Signs of an election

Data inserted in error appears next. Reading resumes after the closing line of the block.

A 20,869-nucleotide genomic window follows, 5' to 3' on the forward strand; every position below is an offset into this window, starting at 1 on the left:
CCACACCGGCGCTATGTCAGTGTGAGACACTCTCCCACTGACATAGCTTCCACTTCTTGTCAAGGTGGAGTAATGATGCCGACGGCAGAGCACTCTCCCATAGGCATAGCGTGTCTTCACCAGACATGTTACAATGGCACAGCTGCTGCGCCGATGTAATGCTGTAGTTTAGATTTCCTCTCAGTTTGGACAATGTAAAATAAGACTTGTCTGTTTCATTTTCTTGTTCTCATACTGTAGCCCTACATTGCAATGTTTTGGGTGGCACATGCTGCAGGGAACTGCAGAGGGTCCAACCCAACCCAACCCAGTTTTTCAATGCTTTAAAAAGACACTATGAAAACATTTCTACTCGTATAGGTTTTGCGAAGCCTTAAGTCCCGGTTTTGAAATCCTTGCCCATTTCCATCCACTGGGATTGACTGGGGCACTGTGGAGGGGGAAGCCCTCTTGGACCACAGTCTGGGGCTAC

(C) Jon Smalldon 2015 - All rights reserved There is virtually nothing left to say about this election in which nothing has really been said about any of the actually important issues that the country faces.  Chief amongst those issues is how we should vote to run a country when the leading party can now just about squeak to 34% of the 65% who vote.  Gone are the days when between them Labour and the Conservatives would hoover up around 90% of the vote and nobody really objected that that gave them nearly 100% of the seats in the House.  Now we have Liberal Democrats, Greens, Ukip and nationalists and our constituency-based first-past-the-post system looks more and more antiquated.  But let’s have no talk about that – let’s instead shout about legitimacy and other playground insults. (C) Jon Smalldon 2015 - All rights reserved We are still a country in debt.  Still a country entirely dependent on the fiction of financial transactions for wealth.  We still don’t really have a manufacturing base and our energy, food and other import needs would make many other countries wince.  Housing policy is a madness.  Transport policy a farce.  We have great researchers, scientists, academics, businessmen and genuine hard-working, decent folk.  We even tolerate moronic libertarians who would wreck the NHS to prove some bizarre point about how medicine is best left to profit-driven corporations.  We are reluctant Europeans but Europeans we most definitely are.  We’re also British but needing to work out how to balance that with the demands of also being English, Scottish, Welsh and (Northern) Irish. And yet when any issue threatened to be discussed the politicians ducked it and the media went back to tweeting about whether Ed had the right character.  The high points of the campaign were Russell Brand bouncing like a fool and a schoolgirl unable to cope with reading next to the Prime Minister.  God help us. (C) Jon Smalldon 2015 - All rights reserved I live in a marginal.  Currently, it’s a Tory seat but in 1997 Labour swept past the Liberal Democrats who had previously lain second and they held it until 2010.  Amber Rudd is, by most accounts, a decent constituency MP but Hastings is now an overwhelmingly Labour town and the feeling is that there just isn’t enough Tory support in ‘and Rye’ to keep the seat blue.  Who knows though?  Unlike in most seats, a vote here will make a difference and any kind of swing on polling day could hand victory to either Rudd or her rival, Sarah Owen who has, in defiance of the national drive for dullness, led a decent local-based campaign.  Hastings & Rye is lucky not just to have a vote that matters but to also have two candidates worthy of a vote. (C) Jon Smalldon 2015 - All rights reserved I went for a walk today round fy milltir sgwar and took a few snaps of those election placards that from the early hours on Friday will either look happy in victory or forlorn in defeat.  Whether whoever wins the seat will be on the side that forms the next Government is highly likely take a lot longer than Friday morning to determine.  And sorting all those other issues out? A lot longer still.(C) Jon Smalldon 2015 - All rights reserved Good luck to our next MP.(C) Jon Smalldon 2015 - All rights reserved   You’re going to need it.

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